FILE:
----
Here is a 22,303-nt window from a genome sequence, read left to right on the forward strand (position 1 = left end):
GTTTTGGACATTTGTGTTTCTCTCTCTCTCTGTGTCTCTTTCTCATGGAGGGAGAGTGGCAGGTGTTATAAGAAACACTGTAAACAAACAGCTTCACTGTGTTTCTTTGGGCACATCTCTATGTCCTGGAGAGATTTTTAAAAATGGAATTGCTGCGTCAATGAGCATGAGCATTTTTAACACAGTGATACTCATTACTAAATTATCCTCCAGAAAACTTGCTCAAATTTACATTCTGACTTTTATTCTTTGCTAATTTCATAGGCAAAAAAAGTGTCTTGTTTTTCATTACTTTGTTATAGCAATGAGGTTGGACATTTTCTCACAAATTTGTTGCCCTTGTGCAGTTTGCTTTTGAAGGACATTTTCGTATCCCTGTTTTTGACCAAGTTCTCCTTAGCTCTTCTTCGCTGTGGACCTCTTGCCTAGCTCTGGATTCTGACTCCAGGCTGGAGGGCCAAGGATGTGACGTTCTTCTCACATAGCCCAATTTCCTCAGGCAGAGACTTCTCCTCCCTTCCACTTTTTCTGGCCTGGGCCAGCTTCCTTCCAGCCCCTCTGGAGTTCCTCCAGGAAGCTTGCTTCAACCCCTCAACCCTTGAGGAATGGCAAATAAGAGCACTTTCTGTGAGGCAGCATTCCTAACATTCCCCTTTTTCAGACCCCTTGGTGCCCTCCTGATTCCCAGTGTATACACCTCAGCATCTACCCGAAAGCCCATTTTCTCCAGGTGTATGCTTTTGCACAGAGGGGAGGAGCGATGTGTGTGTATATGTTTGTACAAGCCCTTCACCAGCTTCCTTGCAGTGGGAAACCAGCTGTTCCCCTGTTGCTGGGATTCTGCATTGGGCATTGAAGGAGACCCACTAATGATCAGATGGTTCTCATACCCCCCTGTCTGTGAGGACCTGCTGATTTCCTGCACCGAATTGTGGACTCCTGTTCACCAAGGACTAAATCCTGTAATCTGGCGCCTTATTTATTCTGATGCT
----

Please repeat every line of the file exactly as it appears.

Here is a 22,303-nt window from a genome sequence, read left to right on the forward strand (position 1 = left end):
GTTTTGGACATTTGTGTTTCTCTCTCTCTCTGTGTCTCTTTCTCATGGAGGGAGAGTGGCAGGTGTTATAAGAAACACTGTAAACAAACAGCTTCACTGTGTTTCTTTGGGCACATCTCTATGTCCTGGAGAGATTTTTAAAAATGGAATTGCTGCGTCAATGAGCATGAGCATTTTTAACACAGTGATACTCATTACTAAATTATCCTCCAGAAAACTTGCTCAAATTTACATTCTGACTTTTATTCTTTGCTAATTTCATAGGCAAAAAAAGTGTCTTGTTTTTCATTACTTTGTTATAGCAATGAGGTTGGACATTTTCTCACAAATTTGTTGCCCTTGTGCAGTTTGCTTTTGAAGGACATTTTCGTATCCCTGTTTTTGACCAAGTTCTCCTTAGCTCTTCTTCGCTGTGGACCTCTTGCCTAGCTCTGGATTCTGACTCCAGGCTGGAGGGCCAAGGATGTGACGTTCTTCTCACATAGCCCAATTTCCTCAGGCAGAGACTTCTCCTCCCTTCCACTTTTTCTGGCCTGGGCCAGCTTCCTTCCAGCCCCTCTGGAGTTCCTCCAGGAAGCTTGCTTCAACCCCTCAACCCTTGAGGAATGGCAAATAAGAGCACTTTCTGTGAGGCAGCATTCCTAACATTCCCCTTTTTCAGACCCCTTGGTGCCCTCCTGATTCCCAGTGTATACACCTCAGCATCTACCCGAAAGCCCATTTTCTCCAGGTGTATGCTTTTGCACAGAGGGGAGGAGCGATGTGTGTGTATATGTTTGTACAAGCCCTTCACCAGCTTCCTTGCAGTGGGAAACCAGCTGTTCCCCTGTTGCTGGGATTCTGCATTGGGCATTGAAGGAGACCCACTAATGATCAGATGGTTCTCATACCCCCCTGTCTGTGAGGACCTGCTGATTTCCTGCACCGAATTGTGGACTCCTGTTCACCAAGGACTAAATCCTGTAATCTGGCGCCTTATTTATTCTGATGCT